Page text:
Appeals Court Considers Suit Over Students’ Religiously Motivated Hairstyles


Brothers, C.G. and D.G., were students in Mathis Independent School District (“MISD”) and are Roman Catholics of Hispanic descent. When C.G. was an infant, the family learned that C.G. had contracted bacterial meningitis, a potentially life-threatening infection. Seeking God’s protection in both the pregnancy and C.G.’s illness, the parents made a promesa (promise) that they would leave a lock of both brothers’ hair uncut. The promesa or manda, an established practice among American Catholics of Hispanic descent, involves petitioning God with a specific request, often related to a difficult medical condition, with a vow to fulfill certain stipulations in return. That the family’s religious belief, including the promesa, is sincerely held was not challenged.

The parents observed the promesa until the brothers reached sixth grade, leaving a lock of hair on the backs of their heads uncut and braided. In sixth grade, the brothers chose to adopt the promesa as their own and continue to observe it, describing it as an important part of their faith.

MISD’s dress code prohibits male students’ hair from “extend[ing] beyond the top of the collar of a standard shirt in back.” The district’s Extracurricular Handbook makes participation in extracurricular activities contingent on compliance with this grooming policy. From the time the brothers entered kindergarten until 2017, when they were in middle school, MISD granted religious exemptions that allowed them to attend school and participate in extracurricular activities without restriction. Then, in August 2017, an MISD coach told C.G. that he could not play football unless he cut his hair. The family challenged the hair restriction through the district’s grievance process, but the grievance was denied.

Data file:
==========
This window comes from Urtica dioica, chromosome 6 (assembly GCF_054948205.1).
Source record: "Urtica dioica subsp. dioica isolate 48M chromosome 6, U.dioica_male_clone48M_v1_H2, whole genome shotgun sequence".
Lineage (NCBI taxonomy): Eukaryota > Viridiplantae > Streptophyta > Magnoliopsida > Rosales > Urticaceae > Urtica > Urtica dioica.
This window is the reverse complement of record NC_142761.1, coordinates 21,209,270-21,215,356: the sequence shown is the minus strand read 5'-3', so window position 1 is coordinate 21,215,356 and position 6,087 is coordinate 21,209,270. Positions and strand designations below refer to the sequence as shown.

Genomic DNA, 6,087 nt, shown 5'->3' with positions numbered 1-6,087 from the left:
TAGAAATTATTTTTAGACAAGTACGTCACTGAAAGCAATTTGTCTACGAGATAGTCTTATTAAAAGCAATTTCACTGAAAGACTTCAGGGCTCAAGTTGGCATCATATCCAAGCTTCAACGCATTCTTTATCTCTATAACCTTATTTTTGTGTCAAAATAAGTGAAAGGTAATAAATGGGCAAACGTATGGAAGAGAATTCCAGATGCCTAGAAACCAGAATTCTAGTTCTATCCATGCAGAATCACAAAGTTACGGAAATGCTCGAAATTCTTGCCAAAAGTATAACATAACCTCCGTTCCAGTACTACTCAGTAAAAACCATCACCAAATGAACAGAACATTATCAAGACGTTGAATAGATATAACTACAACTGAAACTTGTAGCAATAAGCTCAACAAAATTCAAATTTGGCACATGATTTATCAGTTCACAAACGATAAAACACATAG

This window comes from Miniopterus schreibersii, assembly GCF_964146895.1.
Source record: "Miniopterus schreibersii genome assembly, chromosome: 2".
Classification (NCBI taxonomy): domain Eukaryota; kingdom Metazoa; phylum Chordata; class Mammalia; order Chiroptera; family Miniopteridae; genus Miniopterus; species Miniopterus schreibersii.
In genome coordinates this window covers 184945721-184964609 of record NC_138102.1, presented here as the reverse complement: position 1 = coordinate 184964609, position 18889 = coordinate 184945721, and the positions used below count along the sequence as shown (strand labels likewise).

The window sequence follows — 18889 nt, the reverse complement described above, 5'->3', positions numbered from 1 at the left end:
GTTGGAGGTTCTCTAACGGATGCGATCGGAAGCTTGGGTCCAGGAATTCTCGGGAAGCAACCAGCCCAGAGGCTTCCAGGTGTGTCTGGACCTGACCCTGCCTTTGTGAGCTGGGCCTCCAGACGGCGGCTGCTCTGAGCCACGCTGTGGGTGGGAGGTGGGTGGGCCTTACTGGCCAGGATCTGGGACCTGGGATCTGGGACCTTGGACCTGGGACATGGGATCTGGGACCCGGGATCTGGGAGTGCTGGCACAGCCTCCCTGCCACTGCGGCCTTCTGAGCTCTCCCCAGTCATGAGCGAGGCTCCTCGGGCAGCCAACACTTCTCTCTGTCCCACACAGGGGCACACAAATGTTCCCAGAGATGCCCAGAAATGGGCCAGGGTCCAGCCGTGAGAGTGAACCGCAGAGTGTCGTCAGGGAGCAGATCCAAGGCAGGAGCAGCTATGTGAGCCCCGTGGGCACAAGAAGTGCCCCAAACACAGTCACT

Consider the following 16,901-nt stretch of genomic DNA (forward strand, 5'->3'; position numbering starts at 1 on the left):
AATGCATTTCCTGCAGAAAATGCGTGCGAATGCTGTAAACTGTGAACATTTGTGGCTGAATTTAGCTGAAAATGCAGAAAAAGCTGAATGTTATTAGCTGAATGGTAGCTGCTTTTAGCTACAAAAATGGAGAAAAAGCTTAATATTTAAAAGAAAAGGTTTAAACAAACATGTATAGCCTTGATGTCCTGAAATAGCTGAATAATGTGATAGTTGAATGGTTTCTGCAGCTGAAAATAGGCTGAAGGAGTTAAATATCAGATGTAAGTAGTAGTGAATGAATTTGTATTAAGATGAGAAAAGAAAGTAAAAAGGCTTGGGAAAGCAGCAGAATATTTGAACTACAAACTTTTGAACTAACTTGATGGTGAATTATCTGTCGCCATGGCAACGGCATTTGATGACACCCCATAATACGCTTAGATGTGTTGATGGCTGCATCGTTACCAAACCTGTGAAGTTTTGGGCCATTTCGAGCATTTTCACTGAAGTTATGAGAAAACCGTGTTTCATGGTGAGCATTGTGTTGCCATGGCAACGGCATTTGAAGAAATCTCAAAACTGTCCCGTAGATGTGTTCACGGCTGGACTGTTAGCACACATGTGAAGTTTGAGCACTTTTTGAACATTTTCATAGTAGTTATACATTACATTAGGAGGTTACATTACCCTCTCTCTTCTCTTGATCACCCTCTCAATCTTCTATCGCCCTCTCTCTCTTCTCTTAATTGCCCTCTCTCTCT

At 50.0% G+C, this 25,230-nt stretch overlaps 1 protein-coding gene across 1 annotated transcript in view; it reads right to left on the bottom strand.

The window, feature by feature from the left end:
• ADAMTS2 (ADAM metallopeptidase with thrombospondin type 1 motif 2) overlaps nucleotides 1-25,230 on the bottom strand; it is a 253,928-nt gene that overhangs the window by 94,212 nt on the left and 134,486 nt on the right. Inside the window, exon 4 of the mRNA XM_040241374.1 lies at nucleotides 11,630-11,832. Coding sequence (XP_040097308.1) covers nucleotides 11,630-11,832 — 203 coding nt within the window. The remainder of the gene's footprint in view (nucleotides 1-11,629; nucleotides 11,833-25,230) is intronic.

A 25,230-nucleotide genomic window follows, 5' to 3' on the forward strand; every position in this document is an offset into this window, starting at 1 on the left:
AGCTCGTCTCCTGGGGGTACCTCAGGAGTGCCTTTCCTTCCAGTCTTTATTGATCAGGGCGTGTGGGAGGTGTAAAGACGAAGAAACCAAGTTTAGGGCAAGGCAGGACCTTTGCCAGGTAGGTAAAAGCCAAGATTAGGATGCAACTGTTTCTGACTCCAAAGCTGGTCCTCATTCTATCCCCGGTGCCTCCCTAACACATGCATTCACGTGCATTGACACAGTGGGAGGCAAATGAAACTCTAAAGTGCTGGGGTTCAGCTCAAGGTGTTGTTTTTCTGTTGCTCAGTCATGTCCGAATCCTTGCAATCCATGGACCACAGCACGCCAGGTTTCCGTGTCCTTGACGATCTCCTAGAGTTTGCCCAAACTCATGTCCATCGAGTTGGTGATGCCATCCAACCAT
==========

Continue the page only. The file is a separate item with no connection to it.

Thereafter the brothers were prohibited from participating in UIL extracurricular activities.  The family filed suit alleging claims under the Texas Religious Freedom Restoration Act (“TRFRA”) and the First and Fourteenth Amendments to the federal Constitution. They also sought injunctive relief under the TRFRA to prevent the district from excluding the boys from extracurricular activities. The district court granted preliminary injunctions to both brothers, and the school district appealed. The Fifth Circuit Court of Appeals upheld the injunction as to one brother but vacated the other.

Under the TRFRA, a person may not bring an action unless, 60 days before bringing the action, the person gives written notice to the government agency by certified mail, return receipt requested.  A court will not have jurisdiction over the matter unless notice is given.  In this case, neither C.G. nor D.G. strictly complied with TRFRA’s pre-suit notice provision.  An exception to the notice provision applies, however, if the school’s imminent action burdening the boys’ religious rights left the family without time to give pre-suit notice.

As to C.G., the district court held, and the appeals court agreed, that there was not time to reasonably provide the 60-day notice after the district informed the family it intended to immediately and indefinitely bar C.G. from extracurricular activities. Because C.G. fell within the exception to pre-suit notice, MISD’s governmental immunity was waived, and there was no jurisdictional defect in C.G.’s TRFRA claim.  However, D.G. did not fall within the exception for pre-suit notice because he had been added to the lawsuit two months after it had been filed and there was ample time to provide notice of his claims to MISD.

Although D.G.’s noncompliance with TRFRA’s pre-suit notice requirement required the appeals court to vacate the preliminary injunction as to him, the court observed: “This disposition may prove to be of little practical consequence; both brothers are constrained by MISD’s hair policy and should the district court ultimately conclude that the policy is invalid under TRFRA, D.G. may enjoy the benefits from that ruling and the strong protections afforded students by TRFRA going forward, matters not now before this Court. However, our case law requiring strict compliance with TRFRA’s prerequisites to suit here control.”  Gonzales v. Mathis Indep. Sch. Dist., No. 19-40776, 2020 WL 6194463 (5th Cir. Oct. 22, 2020)

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